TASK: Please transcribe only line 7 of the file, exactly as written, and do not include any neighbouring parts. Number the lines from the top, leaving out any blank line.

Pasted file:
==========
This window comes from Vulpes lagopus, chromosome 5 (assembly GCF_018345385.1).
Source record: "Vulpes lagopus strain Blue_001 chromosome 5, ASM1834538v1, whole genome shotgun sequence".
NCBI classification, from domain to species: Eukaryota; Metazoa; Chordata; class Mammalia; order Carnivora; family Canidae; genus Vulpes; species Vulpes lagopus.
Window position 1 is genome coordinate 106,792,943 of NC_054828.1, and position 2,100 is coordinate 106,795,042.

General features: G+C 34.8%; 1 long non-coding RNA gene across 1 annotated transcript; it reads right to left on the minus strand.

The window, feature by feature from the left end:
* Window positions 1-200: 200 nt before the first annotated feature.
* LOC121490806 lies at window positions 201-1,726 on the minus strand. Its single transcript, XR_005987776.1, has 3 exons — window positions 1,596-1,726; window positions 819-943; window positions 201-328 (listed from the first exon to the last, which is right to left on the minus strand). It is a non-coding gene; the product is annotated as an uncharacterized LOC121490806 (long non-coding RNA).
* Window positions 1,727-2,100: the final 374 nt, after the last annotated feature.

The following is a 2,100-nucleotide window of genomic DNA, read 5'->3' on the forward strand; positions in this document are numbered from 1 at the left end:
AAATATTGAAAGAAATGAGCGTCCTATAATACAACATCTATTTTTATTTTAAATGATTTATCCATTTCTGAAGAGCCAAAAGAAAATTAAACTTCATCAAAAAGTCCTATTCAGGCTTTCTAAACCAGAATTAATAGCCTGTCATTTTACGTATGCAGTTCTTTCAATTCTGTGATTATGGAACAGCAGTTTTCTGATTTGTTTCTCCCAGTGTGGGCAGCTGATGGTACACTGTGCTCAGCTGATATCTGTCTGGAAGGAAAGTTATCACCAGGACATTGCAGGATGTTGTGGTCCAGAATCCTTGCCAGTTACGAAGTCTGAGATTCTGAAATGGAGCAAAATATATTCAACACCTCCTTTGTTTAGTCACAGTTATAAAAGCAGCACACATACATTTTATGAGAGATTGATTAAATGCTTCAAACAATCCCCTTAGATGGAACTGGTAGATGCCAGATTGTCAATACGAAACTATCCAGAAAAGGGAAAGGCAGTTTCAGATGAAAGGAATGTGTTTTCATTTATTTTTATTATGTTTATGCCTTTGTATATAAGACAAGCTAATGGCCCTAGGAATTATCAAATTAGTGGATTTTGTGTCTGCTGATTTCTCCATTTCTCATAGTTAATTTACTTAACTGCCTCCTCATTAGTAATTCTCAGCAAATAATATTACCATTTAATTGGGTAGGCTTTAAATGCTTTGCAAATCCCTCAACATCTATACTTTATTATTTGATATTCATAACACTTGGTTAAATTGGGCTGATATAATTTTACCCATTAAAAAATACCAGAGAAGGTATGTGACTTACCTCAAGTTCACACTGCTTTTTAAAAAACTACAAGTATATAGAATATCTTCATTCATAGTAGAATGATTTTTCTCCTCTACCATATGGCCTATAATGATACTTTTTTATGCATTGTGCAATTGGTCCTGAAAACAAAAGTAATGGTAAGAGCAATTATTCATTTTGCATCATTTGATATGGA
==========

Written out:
* Window positions 1-200: 200 nt before the first annotated feature.